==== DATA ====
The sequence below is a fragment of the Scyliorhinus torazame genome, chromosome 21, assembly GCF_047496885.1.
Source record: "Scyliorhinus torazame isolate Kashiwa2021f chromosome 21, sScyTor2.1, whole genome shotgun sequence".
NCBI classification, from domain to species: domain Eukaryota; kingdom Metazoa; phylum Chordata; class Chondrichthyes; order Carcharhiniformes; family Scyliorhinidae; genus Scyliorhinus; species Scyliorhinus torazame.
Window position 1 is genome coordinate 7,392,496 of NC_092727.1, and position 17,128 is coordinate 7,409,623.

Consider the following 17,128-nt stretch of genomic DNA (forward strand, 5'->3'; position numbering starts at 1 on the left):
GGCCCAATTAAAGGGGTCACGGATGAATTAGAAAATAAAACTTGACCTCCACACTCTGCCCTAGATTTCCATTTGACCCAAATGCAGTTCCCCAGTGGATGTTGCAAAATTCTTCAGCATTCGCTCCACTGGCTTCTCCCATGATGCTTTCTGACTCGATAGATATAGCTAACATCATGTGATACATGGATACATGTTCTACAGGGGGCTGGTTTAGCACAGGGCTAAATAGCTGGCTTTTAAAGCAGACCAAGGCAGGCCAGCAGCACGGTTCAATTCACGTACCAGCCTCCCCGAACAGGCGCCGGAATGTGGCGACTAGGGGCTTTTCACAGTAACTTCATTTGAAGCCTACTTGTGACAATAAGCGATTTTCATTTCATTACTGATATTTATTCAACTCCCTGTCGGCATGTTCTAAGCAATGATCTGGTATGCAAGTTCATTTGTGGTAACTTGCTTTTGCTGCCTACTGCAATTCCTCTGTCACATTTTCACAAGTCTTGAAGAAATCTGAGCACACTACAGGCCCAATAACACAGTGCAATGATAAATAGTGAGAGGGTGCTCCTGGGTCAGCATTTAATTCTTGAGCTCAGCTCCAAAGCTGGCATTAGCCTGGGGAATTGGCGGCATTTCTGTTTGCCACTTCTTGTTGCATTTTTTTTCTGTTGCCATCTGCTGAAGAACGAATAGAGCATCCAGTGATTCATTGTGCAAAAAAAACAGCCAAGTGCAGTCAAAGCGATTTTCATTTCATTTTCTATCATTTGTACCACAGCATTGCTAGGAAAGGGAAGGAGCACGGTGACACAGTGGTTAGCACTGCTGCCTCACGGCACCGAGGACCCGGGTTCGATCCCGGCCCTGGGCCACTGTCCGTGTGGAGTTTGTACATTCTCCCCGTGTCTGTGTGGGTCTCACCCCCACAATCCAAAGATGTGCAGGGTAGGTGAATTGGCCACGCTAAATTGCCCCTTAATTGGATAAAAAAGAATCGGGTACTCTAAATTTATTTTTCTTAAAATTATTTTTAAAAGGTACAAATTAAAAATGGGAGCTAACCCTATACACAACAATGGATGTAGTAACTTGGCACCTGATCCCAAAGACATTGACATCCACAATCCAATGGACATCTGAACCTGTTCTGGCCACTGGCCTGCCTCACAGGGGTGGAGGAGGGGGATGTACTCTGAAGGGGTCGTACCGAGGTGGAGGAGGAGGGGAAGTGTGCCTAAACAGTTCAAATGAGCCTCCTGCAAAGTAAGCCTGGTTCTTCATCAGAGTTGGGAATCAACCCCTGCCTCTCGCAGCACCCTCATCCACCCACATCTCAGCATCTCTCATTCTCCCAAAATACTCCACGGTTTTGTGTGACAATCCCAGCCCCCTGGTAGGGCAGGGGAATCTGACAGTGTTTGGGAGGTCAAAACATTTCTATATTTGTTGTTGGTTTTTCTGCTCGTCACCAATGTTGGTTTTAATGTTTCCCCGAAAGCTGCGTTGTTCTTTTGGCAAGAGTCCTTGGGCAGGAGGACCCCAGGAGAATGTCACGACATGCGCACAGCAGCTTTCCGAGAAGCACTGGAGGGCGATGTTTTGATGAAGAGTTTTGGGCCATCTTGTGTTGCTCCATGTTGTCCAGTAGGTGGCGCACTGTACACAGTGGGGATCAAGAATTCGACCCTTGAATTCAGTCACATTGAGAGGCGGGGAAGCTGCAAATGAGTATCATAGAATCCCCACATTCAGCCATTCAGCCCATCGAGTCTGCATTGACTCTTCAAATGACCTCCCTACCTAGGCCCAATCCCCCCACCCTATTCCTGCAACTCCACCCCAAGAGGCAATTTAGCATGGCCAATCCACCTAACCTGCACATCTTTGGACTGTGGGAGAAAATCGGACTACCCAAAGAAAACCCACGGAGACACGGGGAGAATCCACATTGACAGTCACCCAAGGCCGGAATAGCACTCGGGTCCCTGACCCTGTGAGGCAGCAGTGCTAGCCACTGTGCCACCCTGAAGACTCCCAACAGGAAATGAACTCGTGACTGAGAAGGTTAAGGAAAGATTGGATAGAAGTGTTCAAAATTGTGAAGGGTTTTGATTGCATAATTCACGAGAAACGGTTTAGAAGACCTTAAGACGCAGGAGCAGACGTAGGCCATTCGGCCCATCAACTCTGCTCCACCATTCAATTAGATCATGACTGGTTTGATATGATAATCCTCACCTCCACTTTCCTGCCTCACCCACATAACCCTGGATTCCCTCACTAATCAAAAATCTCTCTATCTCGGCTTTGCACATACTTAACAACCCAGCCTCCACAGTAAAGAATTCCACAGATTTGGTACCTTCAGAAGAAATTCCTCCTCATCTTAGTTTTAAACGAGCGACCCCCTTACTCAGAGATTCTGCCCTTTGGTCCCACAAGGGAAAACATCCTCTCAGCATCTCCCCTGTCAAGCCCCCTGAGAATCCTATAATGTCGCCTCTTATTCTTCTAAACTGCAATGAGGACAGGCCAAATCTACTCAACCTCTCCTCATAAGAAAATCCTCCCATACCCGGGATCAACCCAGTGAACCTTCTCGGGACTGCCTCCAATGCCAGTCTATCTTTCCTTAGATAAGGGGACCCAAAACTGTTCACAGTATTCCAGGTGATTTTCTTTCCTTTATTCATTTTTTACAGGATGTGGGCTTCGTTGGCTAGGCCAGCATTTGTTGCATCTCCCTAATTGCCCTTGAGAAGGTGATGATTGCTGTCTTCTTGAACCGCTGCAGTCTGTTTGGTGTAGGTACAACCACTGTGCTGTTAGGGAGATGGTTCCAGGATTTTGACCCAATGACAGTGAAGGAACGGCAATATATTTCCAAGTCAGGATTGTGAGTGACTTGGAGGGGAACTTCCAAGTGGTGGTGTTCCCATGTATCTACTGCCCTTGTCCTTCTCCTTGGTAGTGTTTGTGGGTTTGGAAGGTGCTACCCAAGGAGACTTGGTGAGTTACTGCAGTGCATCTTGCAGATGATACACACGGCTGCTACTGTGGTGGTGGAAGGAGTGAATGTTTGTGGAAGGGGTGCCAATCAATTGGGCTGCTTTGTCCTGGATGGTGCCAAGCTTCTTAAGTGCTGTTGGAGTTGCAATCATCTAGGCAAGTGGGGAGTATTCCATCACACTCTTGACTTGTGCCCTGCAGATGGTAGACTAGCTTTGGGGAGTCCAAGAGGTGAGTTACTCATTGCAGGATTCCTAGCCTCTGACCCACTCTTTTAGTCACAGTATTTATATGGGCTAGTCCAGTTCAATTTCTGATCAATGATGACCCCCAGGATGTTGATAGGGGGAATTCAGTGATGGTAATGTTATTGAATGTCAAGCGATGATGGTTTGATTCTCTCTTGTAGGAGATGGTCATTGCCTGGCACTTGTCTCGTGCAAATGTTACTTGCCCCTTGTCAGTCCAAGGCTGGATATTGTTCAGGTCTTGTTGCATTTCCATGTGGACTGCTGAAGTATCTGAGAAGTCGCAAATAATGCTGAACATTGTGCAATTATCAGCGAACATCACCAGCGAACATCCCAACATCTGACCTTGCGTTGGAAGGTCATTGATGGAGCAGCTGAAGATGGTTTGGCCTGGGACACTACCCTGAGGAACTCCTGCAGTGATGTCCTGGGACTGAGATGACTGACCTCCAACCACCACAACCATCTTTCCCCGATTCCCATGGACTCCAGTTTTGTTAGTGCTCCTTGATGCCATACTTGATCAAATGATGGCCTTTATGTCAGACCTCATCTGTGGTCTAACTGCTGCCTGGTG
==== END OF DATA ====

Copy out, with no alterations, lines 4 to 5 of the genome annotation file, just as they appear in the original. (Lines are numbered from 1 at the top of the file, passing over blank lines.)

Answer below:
Window position 1 is genome coordinate 7,392,496 of NC_092727.1, and position 17,128 is coordinate 7,409,623.

Consider the following 17,128-nt stretch of genomic DNA (forward strand, 5'->3'; position numbering starts at 1 on the left):